To me, the most important supertrend of the next 5 years is undoubtedly sustainability, as in China being sustainable environmentally. So in the original book, we put this topic as the final chapter to emphasize the importance then, and I still think it’s the most critical supertrend of the updated series when it comes to China’s impact from within but also to the world. The sustainability supertrend consists of clean technology, clean energy, and other related industries, which are going to change global businesses and the global society.
Gary: A few years ago, I had very negative view about China primarily due to my exposure to mostly Western media outlets. During that time, I often read about China’s rejection to the carbon cap, urbanization, and forcing locals to move out to make way for infrastructure development of the Beijing Olympics in 2008. But my friend expressed that China is currently in its own Industrial Revolution. The question back to you would be how can sustainability be achieve when you are still in full force in the Industrial Revolution stage?
Jason: First of all, I understand the perspective of how the Western media tends to portray China and only focus on certain aspects. I am not saying it’s not justified; there are a number of aspects under China’s development that are not sustainable and not positive for society.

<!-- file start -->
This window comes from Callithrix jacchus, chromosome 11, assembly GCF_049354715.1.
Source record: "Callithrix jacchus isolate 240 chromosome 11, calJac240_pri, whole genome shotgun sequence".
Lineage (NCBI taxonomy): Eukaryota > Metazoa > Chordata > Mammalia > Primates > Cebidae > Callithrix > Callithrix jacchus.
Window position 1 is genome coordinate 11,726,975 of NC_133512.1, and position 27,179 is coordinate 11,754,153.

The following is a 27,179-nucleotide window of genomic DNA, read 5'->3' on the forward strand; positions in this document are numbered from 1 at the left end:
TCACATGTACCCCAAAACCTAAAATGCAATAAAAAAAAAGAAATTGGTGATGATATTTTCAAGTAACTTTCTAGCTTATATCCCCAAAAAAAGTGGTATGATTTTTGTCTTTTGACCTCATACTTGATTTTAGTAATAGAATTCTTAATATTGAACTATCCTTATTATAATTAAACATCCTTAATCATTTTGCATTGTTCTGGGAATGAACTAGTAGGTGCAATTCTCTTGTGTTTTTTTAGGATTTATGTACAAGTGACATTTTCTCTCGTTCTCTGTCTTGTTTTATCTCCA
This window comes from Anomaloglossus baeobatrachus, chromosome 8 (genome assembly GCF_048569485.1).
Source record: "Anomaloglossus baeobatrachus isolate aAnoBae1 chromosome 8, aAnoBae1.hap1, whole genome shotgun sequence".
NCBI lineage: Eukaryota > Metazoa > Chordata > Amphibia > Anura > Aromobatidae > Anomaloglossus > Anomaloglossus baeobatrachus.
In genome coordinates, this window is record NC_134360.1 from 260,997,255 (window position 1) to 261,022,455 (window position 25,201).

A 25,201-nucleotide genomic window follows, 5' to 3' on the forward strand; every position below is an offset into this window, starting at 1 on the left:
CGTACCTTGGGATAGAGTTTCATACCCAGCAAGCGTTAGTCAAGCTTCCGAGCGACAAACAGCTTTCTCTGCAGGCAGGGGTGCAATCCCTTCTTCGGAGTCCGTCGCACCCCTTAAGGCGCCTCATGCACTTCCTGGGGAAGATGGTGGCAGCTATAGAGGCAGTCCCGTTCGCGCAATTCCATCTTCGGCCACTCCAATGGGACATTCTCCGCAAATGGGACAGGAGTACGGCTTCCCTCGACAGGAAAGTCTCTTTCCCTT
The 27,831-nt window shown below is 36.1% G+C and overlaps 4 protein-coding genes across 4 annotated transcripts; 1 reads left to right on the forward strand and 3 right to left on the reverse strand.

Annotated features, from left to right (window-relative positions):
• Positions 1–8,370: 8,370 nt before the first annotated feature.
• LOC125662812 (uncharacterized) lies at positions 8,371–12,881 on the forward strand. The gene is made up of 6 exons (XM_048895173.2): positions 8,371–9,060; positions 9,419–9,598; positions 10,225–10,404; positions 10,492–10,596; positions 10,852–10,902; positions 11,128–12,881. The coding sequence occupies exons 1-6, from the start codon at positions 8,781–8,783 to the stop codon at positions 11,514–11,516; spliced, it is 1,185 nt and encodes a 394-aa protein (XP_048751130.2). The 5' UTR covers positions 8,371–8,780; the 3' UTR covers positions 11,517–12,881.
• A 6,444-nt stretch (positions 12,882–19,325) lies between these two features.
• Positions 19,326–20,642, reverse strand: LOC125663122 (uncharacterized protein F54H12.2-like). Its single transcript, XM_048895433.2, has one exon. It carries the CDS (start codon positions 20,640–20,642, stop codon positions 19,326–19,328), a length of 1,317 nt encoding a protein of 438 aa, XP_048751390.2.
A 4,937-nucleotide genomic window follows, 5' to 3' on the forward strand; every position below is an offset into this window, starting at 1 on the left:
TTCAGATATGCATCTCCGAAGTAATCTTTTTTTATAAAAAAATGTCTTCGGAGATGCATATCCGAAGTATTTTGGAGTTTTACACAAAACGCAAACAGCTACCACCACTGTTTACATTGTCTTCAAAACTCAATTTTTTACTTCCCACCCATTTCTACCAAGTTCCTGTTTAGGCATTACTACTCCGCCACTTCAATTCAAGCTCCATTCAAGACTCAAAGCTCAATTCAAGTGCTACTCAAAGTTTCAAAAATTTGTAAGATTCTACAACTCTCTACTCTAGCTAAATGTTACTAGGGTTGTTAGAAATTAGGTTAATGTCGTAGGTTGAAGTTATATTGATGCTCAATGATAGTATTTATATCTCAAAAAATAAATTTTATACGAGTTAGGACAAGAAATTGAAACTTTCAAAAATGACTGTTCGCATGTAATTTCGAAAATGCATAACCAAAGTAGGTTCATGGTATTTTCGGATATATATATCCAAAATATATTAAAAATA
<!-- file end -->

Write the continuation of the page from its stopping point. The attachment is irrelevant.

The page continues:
However, China is in a very unique situation in terms of the large size of its economy, fast pace of development, and large population. The situation here is that China couldn’t have developed in the same way a Western country developed. It didn’t really have time to go through, as you put it, its Industrial Revolution, and then start to think about clean energy and clean environment, as Western economies have done Rather, it has to do everything all at once and that’s why you see these contradictory signals.
For example, on the one hand, you have the problem of industrial pollution from energy generation and factories, which have become the biggest carbon emitters in the world for the last couple of years. But on the other hand, China is now leading the world in clean energy technology and has started to institute some of its own environmental regulations which are very strict and comprehensive when you look at how global regulations are written.
The key is enforcement. I think that is the growth area. As China starts to enforce the existing laws that are on the books, this would create enormous opportunities for businesses that are operating in China – compliance, testing, and clean tech solutions — which would be open to Chinese companies as well as foreign companies.
Gary: Can you explain more about the opportunities Western companies can have around sustainability in China?
Jason: A lot of Western companies have led the way in terms of sustainability and clean technology. We can look at the development of the solar industry, for example, in which most of the innovation took place in North America and Europe. And China literally in the last decade has arrived into this industry and now leads in manufacturing. But a lot of the technology itself came from the West.
So a lot of other practices like LEED, the architectural standard that was developed in West, can be applied here in China.
That said, there are still barriers in key areas for foreign companies, and one of those is energy generation. So if you want to be one of the energy producers in China, there are some barriers. But if you are developing the technology in China or selling the technology in China, there are very few barriers.